22 Feb 2022
22 Feb 2022
Status: this preprint is currently under review for the journal ESSD.

eFLaG: enhanced future FLows and Groundwater. A national dataset of hydrological projections based on UKCP18

Jamie Hannaford1,2, Jonathan Mackay3,4, Matthew Ascott5, Victoria Bell1, Thomas Chitson1,a, Steven Cole1, Christian Counsell6, Mason Durant6, Christopher R. Jackson3, Alison Kay1, Rosanna Lane1, Majdi Mansour3, Robert Moore1, Simon Parry1, Alison Rudd1, Michael Simpson6,b, Katie Facer-Childs1, Stephen Turner1, John Wallbank1, Steven Wells1, and Amy Wilcox6 Jamie Hannaford et al.
  • 1UK Centre for Ecology & Hydrology, Maclean Building, Benson Lane, Crowmarsh Gifford, Wallingford, Oxon, OX10 8BB, UK
  • 2Irish Climate Analysis and Research UnitS (ICARUS), Maynooth University, Ireland
  • 3British Geological Survey, Keyworth, Nottingham, NG12 5GG, UK
  • 4School of Geography, Earth and Environmental Sciences, University of Birmingham, Edgbaston, B15 2TT, UK
  • 5British Geological Survey, Maclean Building, Benson Lane, Crowmarsh Gifford, Wallingford, Oxon, OX10 8BB, UK
  • 6HR Wallingford, Howbery Park, Crowmarsh Gifford, OX10 8BA
  • anow at: British Antarctic Survey, High Cross, Madingley Rd, Cambridge CB3 0ET
  • bnow at: Natural Environment Research Council, Polaris House, Swindon, Wilts, SN2 1EU

Abstract. This paper presents an ‘enhanced future FLows and Groundwater’ (eFLaG) dataset of nationally consistent hydrological projections for the UK, based on the latest UK Climate Projections (UKCP18). The hydrological projections are derived from a range of river flow models (Grid-to-Grid, PDM, GR4J and GR6J), to provide an indication of hydrological model uncertainty, as well as groundwater level (Aquimod) and groundwater recharge (ZOODRM) models. A 12-member ensemble of transient projections of present and future (up to 2080) daily river flows, groundwater levels and groundwater recharge were produced using bias corrected data from the UKCP18 Regional (12 km) climate ensemble. Projections are provided for 200 river catchments, 54 groundwater level boreholes and 558 groundwater bodies, all sampling across the diverse hydrological and geological conditions of the UK. An evaluation was carried out, to appraise the quality of hydrological model simulations against observations and also to appraise the reliability of hydrological models driven by the RCM ensemble, in terms of their capacity to reproduce hydrological regimes in the current period. The dataset was originally conceived as a prototype climate service for drought planning for the UK water sector, so has been developed with drought, low river flow and low groundwater level applications as the primary focus. The evaluation metrics show that river flows and groundwater levels are, for the majority of catchments and boreholes, well simulated across the flow and level regime, meaning that the eFLaG dataset could be applied to a wider range of water resources research and management contexts, pending a full evaluation for the designated purpose.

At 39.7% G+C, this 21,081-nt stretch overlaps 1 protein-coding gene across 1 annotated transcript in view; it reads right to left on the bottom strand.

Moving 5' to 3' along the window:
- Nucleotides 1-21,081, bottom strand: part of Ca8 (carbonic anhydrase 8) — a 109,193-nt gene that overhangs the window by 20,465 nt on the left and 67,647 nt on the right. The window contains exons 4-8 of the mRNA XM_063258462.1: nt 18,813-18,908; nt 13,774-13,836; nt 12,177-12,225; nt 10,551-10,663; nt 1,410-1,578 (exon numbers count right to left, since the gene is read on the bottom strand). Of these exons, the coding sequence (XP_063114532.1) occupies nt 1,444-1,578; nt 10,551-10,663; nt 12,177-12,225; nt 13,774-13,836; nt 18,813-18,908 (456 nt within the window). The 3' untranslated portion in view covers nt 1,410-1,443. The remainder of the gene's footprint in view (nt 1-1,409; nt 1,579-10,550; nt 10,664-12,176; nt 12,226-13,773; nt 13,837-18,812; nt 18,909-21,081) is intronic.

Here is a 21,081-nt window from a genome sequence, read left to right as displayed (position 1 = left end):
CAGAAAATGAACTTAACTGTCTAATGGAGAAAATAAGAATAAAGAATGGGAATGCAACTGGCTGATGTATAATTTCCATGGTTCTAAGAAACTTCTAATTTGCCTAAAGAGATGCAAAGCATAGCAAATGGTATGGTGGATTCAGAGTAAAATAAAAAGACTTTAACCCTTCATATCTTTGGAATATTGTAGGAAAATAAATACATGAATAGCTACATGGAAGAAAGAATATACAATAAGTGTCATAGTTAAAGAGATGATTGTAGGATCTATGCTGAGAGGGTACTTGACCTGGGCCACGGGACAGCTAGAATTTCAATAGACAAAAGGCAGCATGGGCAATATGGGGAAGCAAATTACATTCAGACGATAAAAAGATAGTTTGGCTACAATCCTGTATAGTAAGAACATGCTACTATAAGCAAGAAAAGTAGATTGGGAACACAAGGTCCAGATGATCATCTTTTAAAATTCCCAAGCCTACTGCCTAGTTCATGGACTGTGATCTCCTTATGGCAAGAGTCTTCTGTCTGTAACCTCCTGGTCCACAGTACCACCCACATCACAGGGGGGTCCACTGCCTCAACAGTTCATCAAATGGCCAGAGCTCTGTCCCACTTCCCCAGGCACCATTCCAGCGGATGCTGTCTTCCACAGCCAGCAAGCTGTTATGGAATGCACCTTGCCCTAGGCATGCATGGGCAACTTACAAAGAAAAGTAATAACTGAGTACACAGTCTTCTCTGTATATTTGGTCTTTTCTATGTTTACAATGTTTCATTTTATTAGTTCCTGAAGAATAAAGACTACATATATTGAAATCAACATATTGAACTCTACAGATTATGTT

Jamie Hannaford et al.

Status: final response (author comments only)

Comment types: AC – author | RC – referee | CC – community | EC – editor | CEC – chief editor | : Report abuse
  • RC1: 'Comment on essd-2022-40', Anonymous Referee #1, 08 Jul 2022
  • RC2: 'Comment on essd-2022-40', Anonymous Referee #2, 02 Aug 2022

Jamie Hannaford et al.

Data sets

Hydrological projections for the UK, based on UK Climate Projections 2018 (UKCP18) data, from the Enhanced Future Flows and groundwater (eFLaG) project Hannaford, J.; Mackay, J.; Ascot, M.; Bell, V.; Chitson, T.; Cole, S.; Counsell, C.; Durant, M.; Facer-Childs, K.; Jackson, C.; Kay, A.; Lane, R.; Mansour, M.; Moore, M.; Parry, S.; Rudd, A.; Simpson, M.; Turner, S.; Wallbank, J.; Wells, S.; Wilcox

Jamie Hannaford et al.


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Short summary
The eFLaG dataset is a nationally consistent set of projections of future climate change impacts on hydrology. eFLaG uses the latest available UK climate projections (UKCP18) run through a series of computer simulation models which enable us to produce future projections of river flows, groundwater levels and groundwater recharge. These simulations are designed for use by water resource planners and managers, but could also be used for a wide range of other purposes.